# Difference between revisions of "2001 AIME I Problems/Problem 3"

## Problem

Find the sum of the roots, real and non-real, of the equation $x^{2001}+\left(\frac 12-x\right)^{2001}=0$, given that there are no multiple roots.

## Solution 1

From Vieta's formulas, in a polynomial of the form $a_nx^n + a_{n-1}x^{n-1} + \cdots + a_0 = 0$, then the sum of the roots is $\frac{-a_{n-1}}{a_n}$.

From the Binomial Theorem, the first term of $\left(\frac 12-x\right)^{2001}$ is $-x^{2001}$, but $x^{2001}+-x^{2001}=0$, so the term with the largest degree is $x^{2000}$. So we need the coefficient of that term, as well as the coefficient of $x^{1999}$.

\begin{align*}\binom{2001}{1} \cdot (-x)^{2000} \cdot \left(\frac{1}{2}\right)^1&=\frac{2001x^{2000}}{2}\\ \binom{2001}{2} \cdot (-x)^{1999} \cdot \left(\frac{1}{2}\right)^2 &=\frac{-x^{1999}*2001*2000}{8}=-2001 \cdot 250x^{1999} \end{align*}

Applying Vieta's formulas, we find that the sum of the roots is $-\frac{-2001 \cdot 250}{\frac{2001}{2}}=250 \cdot 2=\boxed{500}$.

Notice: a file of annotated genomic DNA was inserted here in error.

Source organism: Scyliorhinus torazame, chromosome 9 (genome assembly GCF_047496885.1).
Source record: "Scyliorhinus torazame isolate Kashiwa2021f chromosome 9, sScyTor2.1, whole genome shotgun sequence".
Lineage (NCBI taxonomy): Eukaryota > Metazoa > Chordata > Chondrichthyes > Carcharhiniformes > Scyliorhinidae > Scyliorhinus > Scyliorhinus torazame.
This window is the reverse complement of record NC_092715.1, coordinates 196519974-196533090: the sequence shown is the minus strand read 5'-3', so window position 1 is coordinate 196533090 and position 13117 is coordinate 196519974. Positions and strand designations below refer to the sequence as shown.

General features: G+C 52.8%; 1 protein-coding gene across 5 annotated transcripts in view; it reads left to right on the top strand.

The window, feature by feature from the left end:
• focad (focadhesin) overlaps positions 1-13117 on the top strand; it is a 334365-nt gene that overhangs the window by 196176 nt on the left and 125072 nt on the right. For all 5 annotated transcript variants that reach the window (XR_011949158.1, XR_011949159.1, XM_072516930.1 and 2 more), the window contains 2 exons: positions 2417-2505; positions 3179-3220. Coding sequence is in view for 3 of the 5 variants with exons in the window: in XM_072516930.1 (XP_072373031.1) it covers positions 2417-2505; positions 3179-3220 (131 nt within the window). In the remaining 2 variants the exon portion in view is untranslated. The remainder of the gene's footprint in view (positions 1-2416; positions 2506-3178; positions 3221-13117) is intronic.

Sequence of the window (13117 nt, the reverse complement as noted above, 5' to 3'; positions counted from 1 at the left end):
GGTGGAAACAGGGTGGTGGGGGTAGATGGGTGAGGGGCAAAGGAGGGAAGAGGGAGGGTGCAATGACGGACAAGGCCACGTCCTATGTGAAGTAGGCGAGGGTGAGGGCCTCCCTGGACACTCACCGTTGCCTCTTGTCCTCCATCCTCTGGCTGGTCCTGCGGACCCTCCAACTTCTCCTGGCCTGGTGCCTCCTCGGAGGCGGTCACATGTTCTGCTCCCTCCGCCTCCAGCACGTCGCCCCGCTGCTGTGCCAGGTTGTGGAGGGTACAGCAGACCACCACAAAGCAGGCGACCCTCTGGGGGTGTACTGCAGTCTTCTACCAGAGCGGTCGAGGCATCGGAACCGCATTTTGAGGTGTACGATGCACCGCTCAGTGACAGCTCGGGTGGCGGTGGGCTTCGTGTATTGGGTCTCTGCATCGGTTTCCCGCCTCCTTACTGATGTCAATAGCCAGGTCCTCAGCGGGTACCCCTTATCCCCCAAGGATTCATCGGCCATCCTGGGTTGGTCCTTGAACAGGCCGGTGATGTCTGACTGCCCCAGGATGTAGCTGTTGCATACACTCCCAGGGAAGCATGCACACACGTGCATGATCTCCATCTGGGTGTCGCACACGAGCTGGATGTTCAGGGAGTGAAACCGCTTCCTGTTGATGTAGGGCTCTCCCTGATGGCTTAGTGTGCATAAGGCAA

## Solution 2

We find that the given equation has a $2000th$ degree polynomial. Note that there are no multiple roots. Thus, if $\frac{1}{2} - x$ is a root, $x$ is also a root. Thus, we pair up $1000$ pairs of roots that sum to $\frac{1}{2}$ to get a sum of $/boxed{500}$.

## See also

 2001 AIME I (Problems • Answer Key • Resources) Preceded byProblem 2 Followed byProblem 4 1 • 2 • 3 • 4 • 5 • 6 • 7 • 8 • 9 • 10 • 11 • 12 • 13 • 14 • 15 All AIME Problems and Solutions

The problems on this page are copyrighted by the Mathematical Association of America's American Mathematics Competitions.

Invalid username
Login to AoPS